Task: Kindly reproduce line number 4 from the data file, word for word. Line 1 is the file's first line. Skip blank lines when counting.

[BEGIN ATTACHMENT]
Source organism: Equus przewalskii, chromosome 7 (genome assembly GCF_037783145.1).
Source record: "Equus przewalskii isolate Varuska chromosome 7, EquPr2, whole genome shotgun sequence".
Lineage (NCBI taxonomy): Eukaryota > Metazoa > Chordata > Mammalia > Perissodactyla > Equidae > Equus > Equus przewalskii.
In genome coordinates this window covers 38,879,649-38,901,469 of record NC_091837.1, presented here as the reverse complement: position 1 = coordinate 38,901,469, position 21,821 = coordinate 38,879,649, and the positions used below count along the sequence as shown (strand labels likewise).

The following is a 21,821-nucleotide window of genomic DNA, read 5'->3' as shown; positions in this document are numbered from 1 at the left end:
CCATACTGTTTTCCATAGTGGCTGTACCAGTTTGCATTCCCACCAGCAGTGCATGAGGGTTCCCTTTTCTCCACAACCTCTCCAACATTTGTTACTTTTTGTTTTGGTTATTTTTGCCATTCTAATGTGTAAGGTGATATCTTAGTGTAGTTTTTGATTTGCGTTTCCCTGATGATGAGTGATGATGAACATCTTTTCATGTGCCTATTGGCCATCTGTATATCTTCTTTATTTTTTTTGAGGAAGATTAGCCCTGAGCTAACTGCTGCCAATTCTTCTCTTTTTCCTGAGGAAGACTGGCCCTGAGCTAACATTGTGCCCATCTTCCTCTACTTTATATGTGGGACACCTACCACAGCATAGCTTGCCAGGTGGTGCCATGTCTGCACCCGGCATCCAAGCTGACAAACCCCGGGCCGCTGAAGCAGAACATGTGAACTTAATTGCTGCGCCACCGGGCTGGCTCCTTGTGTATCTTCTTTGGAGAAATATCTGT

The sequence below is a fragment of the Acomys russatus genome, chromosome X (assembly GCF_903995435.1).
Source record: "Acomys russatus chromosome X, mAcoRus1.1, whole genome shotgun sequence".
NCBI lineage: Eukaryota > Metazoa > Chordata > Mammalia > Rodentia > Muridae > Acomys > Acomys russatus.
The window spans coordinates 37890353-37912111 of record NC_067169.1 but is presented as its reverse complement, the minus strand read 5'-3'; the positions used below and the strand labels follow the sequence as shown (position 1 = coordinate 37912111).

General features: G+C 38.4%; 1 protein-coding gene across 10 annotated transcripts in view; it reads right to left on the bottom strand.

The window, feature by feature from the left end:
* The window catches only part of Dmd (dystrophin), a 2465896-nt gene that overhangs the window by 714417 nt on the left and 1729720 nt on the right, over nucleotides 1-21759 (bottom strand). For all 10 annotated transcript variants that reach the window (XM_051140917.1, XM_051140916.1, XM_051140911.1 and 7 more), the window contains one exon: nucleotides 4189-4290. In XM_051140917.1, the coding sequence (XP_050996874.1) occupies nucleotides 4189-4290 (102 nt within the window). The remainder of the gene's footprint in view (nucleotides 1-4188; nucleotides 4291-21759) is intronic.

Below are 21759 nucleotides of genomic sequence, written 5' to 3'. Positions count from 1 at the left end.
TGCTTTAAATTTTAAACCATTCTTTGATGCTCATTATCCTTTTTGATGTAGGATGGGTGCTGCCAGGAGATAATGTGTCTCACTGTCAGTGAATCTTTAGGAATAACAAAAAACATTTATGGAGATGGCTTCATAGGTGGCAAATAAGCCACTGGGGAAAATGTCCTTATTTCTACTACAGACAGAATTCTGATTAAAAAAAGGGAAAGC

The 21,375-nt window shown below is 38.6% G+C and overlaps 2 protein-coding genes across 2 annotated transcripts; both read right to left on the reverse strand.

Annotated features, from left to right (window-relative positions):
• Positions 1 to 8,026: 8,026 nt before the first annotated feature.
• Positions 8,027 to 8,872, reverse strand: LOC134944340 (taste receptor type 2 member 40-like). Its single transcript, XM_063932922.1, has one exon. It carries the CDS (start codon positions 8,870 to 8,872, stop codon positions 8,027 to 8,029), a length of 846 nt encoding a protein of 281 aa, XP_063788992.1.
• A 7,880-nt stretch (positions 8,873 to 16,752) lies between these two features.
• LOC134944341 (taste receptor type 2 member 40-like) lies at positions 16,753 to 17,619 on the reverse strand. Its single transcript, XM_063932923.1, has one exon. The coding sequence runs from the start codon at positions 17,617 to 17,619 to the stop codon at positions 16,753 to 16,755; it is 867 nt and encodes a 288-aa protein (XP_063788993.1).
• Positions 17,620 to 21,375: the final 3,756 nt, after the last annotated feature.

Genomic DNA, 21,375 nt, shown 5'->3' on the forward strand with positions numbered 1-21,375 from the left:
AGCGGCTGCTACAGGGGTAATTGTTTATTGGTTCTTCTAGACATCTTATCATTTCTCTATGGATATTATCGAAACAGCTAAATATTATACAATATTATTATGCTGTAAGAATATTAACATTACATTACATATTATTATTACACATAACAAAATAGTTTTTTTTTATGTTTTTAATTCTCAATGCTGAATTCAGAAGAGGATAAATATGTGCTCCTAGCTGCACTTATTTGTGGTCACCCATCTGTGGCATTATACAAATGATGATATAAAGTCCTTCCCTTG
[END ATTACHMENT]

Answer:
In genome coordinates this window covers 38,879,649-38,901,469 of record NC_091837.1, presented here as the reverse complement: position 1 = coordinate 38,901,469, position 21,821 = coordinate 38,879,649, and the positions used below count along the sequence as shown (strand labels likewise).